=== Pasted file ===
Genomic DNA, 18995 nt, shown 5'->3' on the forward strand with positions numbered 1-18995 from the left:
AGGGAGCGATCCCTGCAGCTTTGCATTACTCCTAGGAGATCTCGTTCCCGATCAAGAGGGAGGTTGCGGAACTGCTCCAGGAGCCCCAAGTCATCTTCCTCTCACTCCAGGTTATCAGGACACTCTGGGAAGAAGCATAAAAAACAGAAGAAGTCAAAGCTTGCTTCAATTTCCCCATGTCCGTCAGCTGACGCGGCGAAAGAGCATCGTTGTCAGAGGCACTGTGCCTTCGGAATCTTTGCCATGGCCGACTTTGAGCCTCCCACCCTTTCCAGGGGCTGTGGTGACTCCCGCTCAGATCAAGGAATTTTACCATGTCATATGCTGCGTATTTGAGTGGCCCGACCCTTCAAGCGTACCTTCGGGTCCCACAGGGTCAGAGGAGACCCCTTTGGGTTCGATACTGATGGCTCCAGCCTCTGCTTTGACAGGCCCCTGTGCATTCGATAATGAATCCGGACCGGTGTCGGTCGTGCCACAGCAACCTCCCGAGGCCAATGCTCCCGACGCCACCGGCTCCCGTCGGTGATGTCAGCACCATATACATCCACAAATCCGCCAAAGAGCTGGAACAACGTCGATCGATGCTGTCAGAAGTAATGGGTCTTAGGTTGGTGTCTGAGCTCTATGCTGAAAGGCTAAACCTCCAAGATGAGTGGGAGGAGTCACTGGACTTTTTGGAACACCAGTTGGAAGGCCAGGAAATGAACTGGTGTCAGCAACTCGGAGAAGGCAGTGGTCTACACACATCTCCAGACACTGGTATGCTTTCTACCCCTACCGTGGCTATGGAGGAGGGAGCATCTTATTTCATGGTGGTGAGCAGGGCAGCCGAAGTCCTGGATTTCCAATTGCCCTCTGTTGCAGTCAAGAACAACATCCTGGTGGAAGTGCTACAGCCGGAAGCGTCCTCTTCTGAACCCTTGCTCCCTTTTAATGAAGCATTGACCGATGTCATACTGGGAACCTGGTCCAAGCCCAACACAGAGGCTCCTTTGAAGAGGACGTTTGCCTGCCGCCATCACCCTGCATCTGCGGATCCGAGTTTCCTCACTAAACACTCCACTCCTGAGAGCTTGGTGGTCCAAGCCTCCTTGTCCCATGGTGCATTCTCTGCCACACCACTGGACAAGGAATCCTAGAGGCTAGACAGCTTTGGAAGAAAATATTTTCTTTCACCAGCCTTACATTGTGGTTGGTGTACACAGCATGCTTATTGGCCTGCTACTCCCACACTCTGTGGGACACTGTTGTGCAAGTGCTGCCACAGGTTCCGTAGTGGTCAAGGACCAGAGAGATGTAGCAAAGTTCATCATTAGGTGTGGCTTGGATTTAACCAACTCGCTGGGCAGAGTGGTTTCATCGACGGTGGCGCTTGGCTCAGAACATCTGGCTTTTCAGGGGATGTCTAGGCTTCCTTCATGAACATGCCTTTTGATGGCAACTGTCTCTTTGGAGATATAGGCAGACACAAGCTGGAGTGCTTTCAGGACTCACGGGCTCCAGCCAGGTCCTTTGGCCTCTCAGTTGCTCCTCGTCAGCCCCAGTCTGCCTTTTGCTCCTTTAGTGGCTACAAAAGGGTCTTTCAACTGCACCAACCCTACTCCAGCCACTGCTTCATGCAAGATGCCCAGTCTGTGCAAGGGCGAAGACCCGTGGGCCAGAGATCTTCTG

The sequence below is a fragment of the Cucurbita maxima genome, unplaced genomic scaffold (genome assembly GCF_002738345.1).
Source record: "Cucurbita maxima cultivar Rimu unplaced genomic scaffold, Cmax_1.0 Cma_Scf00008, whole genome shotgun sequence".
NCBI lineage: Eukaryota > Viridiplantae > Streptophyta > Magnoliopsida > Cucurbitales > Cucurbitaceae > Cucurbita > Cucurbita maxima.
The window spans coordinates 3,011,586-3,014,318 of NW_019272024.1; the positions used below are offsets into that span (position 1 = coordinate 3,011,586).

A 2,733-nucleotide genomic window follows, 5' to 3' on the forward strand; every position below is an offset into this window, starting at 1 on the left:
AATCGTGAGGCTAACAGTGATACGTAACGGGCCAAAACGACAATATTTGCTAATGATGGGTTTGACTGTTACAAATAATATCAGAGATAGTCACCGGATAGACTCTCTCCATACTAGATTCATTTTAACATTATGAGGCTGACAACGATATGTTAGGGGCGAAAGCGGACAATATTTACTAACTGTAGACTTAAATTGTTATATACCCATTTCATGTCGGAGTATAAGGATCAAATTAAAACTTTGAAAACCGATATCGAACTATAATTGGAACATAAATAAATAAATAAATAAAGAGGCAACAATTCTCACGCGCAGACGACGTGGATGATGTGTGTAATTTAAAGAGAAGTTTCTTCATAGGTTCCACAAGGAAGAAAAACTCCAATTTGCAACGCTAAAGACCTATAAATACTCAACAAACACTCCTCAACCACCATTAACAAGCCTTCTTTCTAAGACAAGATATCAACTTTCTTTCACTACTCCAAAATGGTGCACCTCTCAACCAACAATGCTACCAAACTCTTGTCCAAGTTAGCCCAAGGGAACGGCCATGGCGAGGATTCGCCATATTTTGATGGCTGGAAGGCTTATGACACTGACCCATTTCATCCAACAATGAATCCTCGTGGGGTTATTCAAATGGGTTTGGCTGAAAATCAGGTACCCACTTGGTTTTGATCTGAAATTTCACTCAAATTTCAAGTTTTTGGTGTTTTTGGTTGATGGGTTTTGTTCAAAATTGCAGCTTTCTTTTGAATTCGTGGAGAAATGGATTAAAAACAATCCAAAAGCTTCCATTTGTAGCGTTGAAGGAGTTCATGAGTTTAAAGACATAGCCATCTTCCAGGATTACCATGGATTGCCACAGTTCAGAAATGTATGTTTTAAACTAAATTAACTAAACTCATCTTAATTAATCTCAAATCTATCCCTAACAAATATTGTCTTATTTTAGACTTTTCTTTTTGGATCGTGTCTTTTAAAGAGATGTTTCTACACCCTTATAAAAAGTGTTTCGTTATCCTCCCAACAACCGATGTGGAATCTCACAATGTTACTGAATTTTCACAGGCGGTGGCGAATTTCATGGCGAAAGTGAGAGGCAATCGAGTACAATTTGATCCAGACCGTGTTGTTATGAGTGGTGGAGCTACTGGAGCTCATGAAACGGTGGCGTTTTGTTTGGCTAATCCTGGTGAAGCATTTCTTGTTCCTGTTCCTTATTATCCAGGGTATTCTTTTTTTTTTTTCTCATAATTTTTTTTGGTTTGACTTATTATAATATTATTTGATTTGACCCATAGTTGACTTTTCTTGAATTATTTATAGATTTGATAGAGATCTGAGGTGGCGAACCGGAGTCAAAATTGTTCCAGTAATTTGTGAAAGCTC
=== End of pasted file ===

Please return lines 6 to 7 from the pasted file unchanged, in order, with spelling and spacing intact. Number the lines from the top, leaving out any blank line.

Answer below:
The window spans coordinates 3,011,586-3,014,318 of NW_019272024.1; the positions used below are offsets into that span (position 1 = coordinate 3,011,586).

A 2,733-nucleotide genomic window follows, 5' to 3' on the forward strand; every position below is an offset into this window, starting at 1 on the left: